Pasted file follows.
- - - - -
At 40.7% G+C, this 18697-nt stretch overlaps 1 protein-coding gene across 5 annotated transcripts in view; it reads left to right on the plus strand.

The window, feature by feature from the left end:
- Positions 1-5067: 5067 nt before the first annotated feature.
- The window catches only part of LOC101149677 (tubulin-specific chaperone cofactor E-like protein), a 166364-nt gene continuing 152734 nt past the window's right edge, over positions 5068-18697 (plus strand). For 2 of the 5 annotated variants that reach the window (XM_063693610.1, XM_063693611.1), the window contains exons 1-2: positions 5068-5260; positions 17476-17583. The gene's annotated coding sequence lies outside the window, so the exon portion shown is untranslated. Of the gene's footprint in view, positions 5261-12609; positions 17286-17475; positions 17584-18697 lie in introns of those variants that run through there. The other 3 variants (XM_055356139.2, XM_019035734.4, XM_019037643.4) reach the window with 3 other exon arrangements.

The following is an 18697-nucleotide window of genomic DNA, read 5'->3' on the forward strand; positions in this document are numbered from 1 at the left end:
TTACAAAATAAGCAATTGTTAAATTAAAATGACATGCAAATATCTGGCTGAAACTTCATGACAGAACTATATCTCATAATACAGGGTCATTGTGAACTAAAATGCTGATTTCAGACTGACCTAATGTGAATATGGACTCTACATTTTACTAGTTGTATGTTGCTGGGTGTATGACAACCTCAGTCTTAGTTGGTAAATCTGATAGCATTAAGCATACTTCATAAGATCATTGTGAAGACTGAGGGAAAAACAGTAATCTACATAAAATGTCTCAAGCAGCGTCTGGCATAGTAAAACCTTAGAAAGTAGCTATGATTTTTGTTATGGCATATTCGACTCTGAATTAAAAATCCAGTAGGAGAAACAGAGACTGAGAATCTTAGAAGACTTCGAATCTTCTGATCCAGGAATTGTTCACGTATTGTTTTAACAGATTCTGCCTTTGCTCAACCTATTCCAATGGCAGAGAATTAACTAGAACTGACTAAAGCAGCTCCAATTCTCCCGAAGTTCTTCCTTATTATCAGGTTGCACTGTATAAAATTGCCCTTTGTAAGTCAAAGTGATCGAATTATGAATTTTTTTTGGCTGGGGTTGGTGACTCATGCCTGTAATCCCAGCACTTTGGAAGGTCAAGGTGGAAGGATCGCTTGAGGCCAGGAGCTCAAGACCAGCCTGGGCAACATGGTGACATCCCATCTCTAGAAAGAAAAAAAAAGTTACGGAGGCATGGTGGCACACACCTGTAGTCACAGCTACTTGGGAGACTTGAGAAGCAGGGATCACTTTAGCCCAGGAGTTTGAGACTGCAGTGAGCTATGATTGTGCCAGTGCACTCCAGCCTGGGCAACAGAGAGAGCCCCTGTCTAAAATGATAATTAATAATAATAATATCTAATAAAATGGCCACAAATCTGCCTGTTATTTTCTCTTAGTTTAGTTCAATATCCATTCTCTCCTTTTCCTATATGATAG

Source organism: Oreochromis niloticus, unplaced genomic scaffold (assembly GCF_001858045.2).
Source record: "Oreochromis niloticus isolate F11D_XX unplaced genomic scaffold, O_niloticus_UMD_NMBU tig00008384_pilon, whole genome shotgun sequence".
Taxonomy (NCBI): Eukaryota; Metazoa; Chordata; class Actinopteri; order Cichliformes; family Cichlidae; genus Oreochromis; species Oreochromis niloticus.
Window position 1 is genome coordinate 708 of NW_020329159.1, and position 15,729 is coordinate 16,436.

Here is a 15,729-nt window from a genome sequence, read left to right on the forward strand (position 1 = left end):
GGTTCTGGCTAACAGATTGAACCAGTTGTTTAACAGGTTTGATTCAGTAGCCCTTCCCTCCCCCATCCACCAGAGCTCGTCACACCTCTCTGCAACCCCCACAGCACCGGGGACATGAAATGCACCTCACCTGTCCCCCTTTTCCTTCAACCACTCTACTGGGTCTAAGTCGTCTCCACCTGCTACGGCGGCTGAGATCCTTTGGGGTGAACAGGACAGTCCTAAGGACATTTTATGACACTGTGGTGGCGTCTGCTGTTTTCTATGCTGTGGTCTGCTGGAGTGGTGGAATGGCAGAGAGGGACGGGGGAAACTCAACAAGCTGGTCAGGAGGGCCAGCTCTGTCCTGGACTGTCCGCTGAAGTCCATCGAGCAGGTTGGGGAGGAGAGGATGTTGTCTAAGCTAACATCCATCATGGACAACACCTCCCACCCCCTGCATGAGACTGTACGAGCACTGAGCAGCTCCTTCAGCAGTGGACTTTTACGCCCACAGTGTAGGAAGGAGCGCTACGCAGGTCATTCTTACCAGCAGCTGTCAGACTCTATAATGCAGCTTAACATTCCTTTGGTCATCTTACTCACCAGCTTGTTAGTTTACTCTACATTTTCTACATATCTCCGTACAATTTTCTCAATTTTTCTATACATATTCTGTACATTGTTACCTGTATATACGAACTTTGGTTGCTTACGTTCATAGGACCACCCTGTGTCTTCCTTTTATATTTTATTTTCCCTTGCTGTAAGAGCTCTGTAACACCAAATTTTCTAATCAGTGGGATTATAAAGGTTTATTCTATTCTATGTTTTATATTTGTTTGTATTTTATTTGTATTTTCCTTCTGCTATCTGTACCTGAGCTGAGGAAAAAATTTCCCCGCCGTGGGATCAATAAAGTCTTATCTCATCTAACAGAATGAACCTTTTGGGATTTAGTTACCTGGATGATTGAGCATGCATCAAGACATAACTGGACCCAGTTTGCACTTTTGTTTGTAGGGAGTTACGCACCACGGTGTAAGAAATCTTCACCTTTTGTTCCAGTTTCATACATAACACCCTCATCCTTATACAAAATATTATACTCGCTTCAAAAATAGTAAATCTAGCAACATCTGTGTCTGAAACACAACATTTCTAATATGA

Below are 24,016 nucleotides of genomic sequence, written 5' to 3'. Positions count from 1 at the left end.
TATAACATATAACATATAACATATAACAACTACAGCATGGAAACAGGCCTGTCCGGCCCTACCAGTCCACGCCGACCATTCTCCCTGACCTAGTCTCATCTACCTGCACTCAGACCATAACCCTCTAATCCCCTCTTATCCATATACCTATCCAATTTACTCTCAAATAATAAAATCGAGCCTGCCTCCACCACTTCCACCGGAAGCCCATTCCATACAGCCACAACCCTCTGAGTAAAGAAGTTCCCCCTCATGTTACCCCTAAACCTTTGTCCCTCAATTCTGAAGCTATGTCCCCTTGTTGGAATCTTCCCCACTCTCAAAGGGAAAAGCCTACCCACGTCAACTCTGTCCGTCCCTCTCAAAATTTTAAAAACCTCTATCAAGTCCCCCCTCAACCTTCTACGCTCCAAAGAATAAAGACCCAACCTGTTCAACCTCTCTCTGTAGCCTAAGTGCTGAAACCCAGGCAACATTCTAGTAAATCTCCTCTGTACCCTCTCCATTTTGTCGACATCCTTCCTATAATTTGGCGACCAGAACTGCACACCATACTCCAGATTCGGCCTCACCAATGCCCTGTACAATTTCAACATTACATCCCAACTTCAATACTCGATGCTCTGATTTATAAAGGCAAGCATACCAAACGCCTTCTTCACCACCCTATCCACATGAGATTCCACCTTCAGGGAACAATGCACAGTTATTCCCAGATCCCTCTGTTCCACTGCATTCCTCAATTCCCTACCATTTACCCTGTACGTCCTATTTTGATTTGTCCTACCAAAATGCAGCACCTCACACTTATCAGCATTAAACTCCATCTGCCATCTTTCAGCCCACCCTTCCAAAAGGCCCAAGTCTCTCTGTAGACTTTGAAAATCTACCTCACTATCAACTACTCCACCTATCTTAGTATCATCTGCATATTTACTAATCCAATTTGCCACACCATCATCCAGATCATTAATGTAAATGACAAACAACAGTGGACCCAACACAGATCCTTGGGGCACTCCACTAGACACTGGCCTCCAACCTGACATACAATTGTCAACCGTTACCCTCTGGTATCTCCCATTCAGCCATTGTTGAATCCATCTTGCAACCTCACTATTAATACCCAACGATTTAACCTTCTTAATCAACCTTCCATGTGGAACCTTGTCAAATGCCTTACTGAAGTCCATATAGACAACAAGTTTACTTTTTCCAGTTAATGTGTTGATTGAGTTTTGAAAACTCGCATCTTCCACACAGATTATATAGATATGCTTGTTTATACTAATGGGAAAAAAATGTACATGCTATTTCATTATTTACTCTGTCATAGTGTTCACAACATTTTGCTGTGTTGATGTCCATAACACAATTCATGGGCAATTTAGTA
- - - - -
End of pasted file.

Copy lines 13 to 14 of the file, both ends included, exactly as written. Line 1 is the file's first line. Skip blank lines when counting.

Below are 24,016 nucleotides of genomic sequence, written 5' to 3'. Positions count from 1 at the left end.
TATAACATATAACATATAACATATAACAACTACAGCATGGAAACAGGCCTGTCCGGCCCTACCAGTCCACGCCGACCATTCTCCCTGACCTAGTCTCATCTACCTGCACTCAGACCATAACCCTCTAATCCCCTCTTATCCATATACCTATCCAATTTACTCTCAAATAATAAAATCGAGCCTGCCTCCACCACTTCCACCGGAAGCCCATTCCATACAGCCACAACCCTCTGAGTAAAGAAGTTCCCCCTCATGTTACCCCTAAACCTTTGTCCCTCAATTCTGAAGCTATGTCCCCTTGTTGGAATCTTCCCCACTCTCAAAGGGAAAAGCCTACCCACGTCAACTCTGTCCGTCCCTCTCAAAATTTTAAAAACCTCTATCAAGTCCCCCCTCAACCTTCTACGCTCCAAAGAATAAAGACCCAACCTGTTCAACCTCTCTCTGTAGCCTAAGTGCTGAAACCCAGGCAACATTCTAGTAAATCTCCTCTGTACCCTCTCCATTTTGTCGACATCCTTCCTATAATTTGGCGACCAGAACTGCACACCATACTCCAGATTCGGCCTCACCAATGCCCTGTACAATTTCAACATTACATCCCAACTTCAATACTCGATGCTCTGATTTATAAAGGCAAGCATACCAAACGCCTTCTTCACCACCCTATCCACATGAGATTCCACCTTCAGGGAACAATGCACAGTTATTCCCAGATCCCTCTGTTCCACTGCATTCCTCAATTCCCTACCATTTACCCTGTACGTCCTATTTTGATTTGTCCTACCAAAATGCAGCACCTCACACTTATCAGCATTAAACTCCATCTGCCATCTTTCAGCCCACCCTTCCAAAAGGCCCAAGTCTCTCTGTAGACTTTGAAAATCTACCTCACTATCAACTACTCCACCTATCTTAGTATCATCTGCATATTTACTAATCCAATTTGCCACACCATCATCCAGATCATTAATGTAAATGACAAACAACAGTGGACCCAACACAGATCCTTGGGGCACTCCACTAGACACTGGCCTCCAACCTGACATACAATTGTCAACCGTTACCCTCTGGTATCTCCCATTCAGCCATTGTTGAATCCATCTTGCAACCTCACTATTAATACCCAACGATTTAACCTTCTTAATCAACCTTCCATGTGGAACCTTGTCAAATGCCTTACTGAAGTCCATATAGACAACAAGTTTACTTTTTCCAGTTAATGTGTTGATTGAGTTTTGAAAACTCGCATCTTCCACACAGATTATATAGATATGCTTGTTTATACTAATGGGAAAAAAATGTACATGCTATTTCATTATTTACTCTGTCATAGTGTTCACAACATTTTGCTGTGTTGATGTCCATAACACAATTCATGGGCAATTTAGTA